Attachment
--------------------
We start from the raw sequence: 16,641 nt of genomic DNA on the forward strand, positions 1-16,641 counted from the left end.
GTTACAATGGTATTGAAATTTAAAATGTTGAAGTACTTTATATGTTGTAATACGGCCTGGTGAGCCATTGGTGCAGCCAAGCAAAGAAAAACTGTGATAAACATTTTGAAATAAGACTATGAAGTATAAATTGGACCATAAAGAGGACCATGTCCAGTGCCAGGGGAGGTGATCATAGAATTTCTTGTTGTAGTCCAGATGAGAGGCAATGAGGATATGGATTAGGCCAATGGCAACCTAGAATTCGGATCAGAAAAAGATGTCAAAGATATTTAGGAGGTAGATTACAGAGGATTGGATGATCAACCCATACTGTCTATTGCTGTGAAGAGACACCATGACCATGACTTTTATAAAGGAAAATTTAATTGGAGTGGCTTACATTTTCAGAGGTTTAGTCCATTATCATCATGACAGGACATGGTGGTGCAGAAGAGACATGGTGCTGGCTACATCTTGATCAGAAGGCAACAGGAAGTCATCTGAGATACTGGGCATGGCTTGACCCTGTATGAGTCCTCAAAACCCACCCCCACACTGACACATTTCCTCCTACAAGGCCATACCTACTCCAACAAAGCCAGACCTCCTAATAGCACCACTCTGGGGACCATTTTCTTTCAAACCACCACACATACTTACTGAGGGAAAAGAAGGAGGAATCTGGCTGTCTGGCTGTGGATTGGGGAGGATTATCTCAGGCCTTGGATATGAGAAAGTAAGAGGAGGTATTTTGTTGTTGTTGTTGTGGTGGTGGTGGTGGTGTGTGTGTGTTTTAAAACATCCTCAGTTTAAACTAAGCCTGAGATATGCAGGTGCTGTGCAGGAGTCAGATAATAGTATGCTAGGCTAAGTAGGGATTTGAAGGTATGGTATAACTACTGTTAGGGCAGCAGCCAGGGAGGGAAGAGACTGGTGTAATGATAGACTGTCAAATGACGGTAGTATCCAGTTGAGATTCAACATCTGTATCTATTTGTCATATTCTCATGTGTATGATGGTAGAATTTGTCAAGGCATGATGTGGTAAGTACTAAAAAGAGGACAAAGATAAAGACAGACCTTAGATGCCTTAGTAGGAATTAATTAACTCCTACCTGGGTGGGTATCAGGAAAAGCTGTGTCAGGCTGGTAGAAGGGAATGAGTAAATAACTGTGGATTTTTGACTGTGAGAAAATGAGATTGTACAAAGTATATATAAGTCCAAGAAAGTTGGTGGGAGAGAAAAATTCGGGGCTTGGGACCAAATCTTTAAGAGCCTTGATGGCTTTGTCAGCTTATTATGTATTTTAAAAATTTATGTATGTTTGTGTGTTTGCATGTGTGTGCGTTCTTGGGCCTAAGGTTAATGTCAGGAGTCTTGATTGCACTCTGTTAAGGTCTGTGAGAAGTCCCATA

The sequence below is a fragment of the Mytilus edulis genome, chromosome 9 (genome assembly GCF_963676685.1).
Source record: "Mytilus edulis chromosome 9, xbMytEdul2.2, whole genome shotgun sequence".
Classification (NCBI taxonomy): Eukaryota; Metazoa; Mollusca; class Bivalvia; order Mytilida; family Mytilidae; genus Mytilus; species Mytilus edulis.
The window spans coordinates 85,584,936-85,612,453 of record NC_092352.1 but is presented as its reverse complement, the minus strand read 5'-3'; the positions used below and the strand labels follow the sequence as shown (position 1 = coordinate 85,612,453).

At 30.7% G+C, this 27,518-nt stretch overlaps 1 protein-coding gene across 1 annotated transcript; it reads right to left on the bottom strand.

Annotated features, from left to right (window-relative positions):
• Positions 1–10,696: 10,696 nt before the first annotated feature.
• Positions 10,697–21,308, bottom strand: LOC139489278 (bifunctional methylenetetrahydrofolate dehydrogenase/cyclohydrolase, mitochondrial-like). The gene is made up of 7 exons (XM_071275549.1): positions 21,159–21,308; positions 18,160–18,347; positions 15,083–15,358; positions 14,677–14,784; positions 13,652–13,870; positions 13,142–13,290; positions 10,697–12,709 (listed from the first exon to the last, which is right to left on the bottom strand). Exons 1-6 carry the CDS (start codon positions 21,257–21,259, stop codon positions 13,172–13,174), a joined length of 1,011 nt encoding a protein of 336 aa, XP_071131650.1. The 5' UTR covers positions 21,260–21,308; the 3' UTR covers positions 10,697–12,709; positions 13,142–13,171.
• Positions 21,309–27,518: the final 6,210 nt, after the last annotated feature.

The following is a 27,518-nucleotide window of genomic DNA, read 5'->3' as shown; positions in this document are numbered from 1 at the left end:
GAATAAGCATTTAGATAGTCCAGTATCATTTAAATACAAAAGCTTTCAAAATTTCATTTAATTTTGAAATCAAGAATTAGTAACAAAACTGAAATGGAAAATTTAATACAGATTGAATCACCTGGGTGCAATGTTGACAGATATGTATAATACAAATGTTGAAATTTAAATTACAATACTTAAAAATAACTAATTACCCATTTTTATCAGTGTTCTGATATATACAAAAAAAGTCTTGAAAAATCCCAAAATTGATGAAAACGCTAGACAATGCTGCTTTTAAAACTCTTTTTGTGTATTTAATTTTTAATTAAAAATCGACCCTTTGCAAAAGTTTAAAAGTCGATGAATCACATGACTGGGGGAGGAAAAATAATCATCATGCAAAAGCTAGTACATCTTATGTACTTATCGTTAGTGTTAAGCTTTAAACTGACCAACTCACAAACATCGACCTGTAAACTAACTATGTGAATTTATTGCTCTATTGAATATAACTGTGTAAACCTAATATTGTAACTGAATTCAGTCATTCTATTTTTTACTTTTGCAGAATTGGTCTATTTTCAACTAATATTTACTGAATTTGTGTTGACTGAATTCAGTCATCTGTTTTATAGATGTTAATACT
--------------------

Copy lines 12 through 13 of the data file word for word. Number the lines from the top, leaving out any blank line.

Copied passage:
The following is a 27,518-nucleotide window of genomic DNA, read 5'->3' as shown; positions in this document are numbered from 1 at the left end:
GAATAAGCATTTAGATAGTCCAGTATCATTTAAATACAAAAGCTTTCAAAATTTCATTTAATTTTGAAATCAAGAATTAGTAACAAAACTGAAATGGAAAATTTAATACAGATTGAATCACCTGGGTGCAATGTTGACAGATATGTATAATACAAATGTTGAAATTTAAATTACAATACTTAAAAATAACTAATTACCCATTTTTATCAGTGTTCTGATATATACAAAAAAAGTCTTGAAAAATCCCAAAATTGATGAAAACGCTAGACAATGCTGCTTTTAAAACTCTTTTTGTGTATTTAATTTTTAATTAAAAATCGACCCTTTGCAAAAGTTTAAAAGTCGATGAATCACATGACTGGGGGAGGAAAAATAATCATCATGCAAAAGCTAGTACATCTTATGTACTTATCGTTAGTGTTAAGCTTTAAACTGACCAACTCACAAACATCGACCTGTAAACTAACTATGTGAATTTATTGCTCTATTGAATATAACTGTGTAAACCTAATATTGTAACTGAATTCAGTCATTCTATTTTTTACTTTTGCAGAATTGGTCTATTTTCAACTAATATTTACTGAATTTGTGTTGACTGAATTCAGTCATCTGTTTTATAGATGTTAATACT